“Nick, you sound worse, but I'll do that,” she said, tapping the metal desk she sat on.
He coughed, then said “Yes yes, get me help when you're done, my meds were laced. Later. I got others to warn.” The phone went out, and Betty sighed as she did one big group text message to her friends and coworkers. Bill never got a cell phone, just a landline for his cabin.
“Another one of those things?” the bald man said, who also sat on the desk with her. “We've already pissed in bottles all night, now this?”
“One of those things can take out the front of a school building. I haven't had time to mourn for the innocents, but I bet I can see to it that he'll be dead soon,” she said.
“A ferry departs for Neroburg in half an hour from Canalave City west of here. It's the Friday before Independence Day for us, and even I was supposed to be on that ferry tonight since it is the cheapest time.”
“They won't have the firepower for this truck, it's armored, I heard?” he said, walking in front of the desk, tapping his black formal shoes on the ground as he removed them. He threw on his brown boots and nodded.
“Indeed, and they're freaking out on my text messaging,” she said, waving how many new messages she got. Many of them expressed how they will have to hide or find their biggest rifle. “It seems no one on the ferry has the needed firepower, should we get a gun, a pokémon?”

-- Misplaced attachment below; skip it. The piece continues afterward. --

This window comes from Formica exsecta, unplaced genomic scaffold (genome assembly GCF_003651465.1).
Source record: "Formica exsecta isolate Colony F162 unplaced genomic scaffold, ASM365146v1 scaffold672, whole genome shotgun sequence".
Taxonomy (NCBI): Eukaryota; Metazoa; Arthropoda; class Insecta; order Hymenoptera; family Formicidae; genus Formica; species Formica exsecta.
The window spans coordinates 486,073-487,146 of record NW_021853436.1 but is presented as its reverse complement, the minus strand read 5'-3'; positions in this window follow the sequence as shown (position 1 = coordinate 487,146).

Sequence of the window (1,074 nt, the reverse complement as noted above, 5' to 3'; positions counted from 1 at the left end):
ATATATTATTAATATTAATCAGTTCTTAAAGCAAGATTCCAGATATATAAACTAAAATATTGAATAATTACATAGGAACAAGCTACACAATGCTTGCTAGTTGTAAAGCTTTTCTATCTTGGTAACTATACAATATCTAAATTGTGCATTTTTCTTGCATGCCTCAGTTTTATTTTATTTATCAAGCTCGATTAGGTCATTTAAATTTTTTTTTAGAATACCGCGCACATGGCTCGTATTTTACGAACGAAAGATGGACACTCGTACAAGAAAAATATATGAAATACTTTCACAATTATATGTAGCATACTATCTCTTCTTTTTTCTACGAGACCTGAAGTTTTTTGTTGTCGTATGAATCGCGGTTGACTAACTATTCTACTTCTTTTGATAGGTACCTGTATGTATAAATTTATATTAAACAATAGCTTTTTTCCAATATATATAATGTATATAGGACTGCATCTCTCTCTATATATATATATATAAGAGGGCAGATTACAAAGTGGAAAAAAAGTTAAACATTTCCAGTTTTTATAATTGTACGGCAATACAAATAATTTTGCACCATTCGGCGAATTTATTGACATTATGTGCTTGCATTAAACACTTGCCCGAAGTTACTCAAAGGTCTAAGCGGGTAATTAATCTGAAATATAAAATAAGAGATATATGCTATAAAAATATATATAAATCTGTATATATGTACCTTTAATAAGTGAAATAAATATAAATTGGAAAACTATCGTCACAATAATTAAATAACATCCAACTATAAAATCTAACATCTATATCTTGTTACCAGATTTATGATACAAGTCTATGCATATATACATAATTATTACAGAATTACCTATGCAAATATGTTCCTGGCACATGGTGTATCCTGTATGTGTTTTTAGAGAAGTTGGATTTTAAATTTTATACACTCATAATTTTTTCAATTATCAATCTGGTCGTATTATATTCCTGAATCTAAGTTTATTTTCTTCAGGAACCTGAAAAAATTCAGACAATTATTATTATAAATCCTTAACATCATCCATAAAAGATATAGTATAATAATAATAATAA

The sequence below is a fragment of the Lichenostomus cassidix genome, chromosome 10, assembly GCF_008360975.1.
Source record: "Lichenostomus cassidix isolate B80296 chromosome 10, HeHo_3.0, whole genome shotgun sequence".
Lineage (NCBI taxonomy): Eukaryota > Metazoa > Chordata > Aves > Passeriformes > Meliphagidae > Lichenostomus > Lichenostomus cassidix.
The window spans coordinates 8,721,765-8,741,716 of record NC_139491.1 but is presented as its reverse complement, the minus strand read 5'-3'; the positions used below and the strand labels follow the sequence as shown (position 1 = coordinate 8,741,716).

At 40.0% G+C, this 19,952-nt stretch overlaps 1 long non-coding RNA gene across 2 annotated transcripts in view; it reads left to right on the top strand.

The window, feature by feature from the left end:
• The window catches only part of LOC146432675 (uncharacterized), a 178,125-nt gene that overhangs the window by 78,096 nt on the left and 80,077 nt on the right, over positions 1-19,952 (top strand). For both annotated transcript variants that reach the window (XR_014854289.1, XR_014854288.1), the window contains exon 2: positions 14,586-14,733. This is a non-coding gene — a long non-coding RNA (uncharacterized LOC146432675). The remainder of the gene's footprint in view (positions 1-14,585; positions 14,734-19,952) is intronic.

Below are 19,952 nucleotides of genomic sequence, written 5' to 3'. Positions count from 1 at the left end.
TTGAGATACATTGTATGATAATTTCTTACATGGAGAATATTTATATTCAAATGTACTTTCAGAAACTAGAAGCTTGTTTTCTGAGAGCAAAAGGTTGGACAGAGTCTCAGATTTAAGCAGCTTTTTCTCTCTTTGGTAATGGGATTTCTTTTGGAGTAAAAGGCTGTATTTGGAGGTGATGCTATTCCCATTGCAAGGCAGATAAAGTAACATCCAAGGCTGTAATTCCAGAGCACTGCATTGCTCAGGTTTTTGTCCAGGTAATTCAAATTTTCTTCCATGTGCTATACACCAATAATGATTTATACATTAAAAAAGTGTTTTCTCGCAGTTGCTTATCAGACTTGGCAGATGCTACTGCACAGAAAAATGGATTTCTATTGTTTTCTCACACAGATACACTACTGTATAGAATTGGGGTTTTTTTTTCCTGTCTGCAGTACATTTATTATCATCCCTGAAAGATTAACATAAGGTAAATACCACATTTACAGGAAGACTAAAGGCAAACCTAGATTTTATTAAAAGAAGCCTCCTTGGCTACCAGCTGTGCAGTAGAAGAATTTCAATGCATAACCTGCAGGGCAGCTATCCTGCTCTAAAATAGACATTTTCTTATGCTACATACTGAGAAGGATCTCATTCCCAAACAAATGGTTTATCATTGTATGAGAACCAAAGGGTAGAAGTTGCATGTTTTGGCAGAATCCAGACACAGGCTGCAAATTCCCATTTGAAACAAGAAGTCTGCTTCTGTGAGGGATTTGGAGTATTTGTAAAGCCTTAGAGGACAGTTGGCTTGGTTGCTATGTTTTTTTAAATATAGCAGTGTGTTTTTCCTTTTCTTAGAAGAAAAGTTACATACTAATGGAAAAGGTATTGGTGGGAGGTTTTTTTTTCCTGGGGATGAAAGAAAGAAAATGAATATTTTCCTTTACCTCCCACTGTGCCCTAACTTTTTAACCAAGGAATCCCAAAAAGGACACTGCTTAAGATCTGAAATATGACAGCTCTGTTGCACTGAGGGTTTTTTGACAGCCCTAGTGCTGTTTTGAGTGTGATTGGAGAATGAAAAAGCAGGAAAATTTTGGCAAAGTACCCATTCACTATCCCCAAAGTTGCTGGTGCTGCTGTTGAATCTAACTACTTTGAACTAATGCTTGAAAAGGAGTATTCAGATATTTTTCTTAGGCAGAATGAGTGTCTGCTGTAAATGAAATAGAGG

“Find one of the rifles used by the killer, no sense in sending a pokémon to die against him.”
- - -
Betty placed her hands on the cold metal of a burnt out cop car while looking only on the car's hood, not inside. The bullet hole had to be near the engine block on the car's body. She walked over to the other side while being lit up with the headlights of Bill the bald shop owner's car.
“Holy crap, like a two by four went straight through,” she said, finding a hole in the side of blackened car bigger than her arm just behind the front wheel well. No exit hole erupted from the other side due to the explosive bullet, but she looked around at the houses and pointed at one. “The door there is open, smashed window.”
“I'm getting unnerved by the smell of burnt flesh . . . get the weapon, please.”
She nodded, and ran towards the gray house in the moonlight. Once she stepped inside, her boots noticed the carpet froze with blood. A man's legs and pants reflected the moonlight but left her squinting for the differences between light and dark in the house.
What she thought was a bloodspot near his knee turned out to be the buttplate of a one and a half meter long bolt action rifle, with a bi-pod.
“Ammo . . .?” She said, looking away from the dead man's face as she lifted up the rifle with both arms and rattled the magazine. Taking it outside with her as she felt frozen blood melt on her fingers, she undid the bolt, saw bullets under it that were greater than the length of her palm, and closed it back up. “Chamber's unloaded, but it's got enough.”